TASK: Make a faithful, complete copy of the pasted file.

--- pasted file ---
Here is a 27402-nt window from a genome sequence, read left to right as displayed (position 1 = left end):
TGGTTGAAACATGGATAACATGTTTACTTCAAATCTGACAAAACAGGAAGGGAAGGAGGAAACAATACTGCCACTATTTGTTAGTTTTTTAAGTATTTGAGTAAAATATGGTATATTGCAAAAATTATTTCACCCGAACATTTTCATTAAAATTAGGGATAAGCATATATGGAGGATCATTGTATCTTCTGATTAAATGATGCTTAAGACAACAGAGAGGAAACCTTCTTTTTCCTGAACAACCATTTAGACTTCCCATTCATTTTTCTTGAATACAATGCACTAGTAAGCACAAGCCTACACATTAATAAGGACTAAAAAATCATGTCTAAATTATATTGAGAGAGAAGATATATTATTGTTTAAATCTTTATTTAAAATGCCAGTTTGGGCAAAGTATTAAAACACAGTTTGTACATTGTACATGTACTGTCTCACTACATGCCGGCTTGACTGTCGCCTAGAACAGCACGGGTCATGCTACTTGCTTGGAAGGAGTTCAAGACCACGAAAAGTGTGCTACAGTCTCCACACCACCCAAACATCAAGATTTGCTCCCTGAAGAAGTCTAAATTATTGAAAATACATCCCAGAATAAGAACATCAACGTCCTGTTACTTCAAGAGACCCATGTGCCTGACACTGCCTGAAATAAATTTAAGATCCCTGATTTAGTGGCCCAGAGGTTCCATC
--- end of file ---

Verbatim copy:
Here is a 27402-nt window from a genome sequence, read left to right as displayed (position 1 = left end):
TGGTTGAAACATGGATAACATGTTTACTTCAAATCTGACAAAACAGGAAGGGAAGGAGGAAACAATACTGCCACTATTTGTTAGTTTTTTAAGTATTTGAGTAAAATATGGTATATTGCAAAAATTATTTCACCCGAACATTTTCATTAAAATTAGGGATAAGCATATATGGAGGATCATTGTATCTTCTGATTAAATGATGCTTAAGACAACAGAGAGGAAACCTTCTTTTTCCTGAACAACCATTTAGACTTCCCATTCATTTTTCTTGAATACAATGCACTAGTAAGCACAAGCCTACACATTAATAAGGACTAAAAAATCATGTCTAAATTATATTGAGAGAGAAGATATATTATTGTTTAAATCTTTATTTAAAATGCCAGTTTGGGCAAAGTATTAAAACACAGTTTGTACATTGTACATGTACTGTCTCACTACATGCCGGCTTGACTGTCGCCTAGAACAGCACGGGTCATGCTACTTGCTTGGAAGGAGTTCAAGACCACGAAAAGTGTGCTACAGTCTCCACACCACCCAAACATCAAGATTTGCTCCCTGAAGAAGTCTAAATTATTGAAAATACATCCCAGAATAAGAACATCAACGTCCTGTTACTTCAAGAGACCCATGTGCCTGACACTGCCTGAAATAAATTTAAGATCCCTGATTTAGTGGCCCAGAGGTTCCATC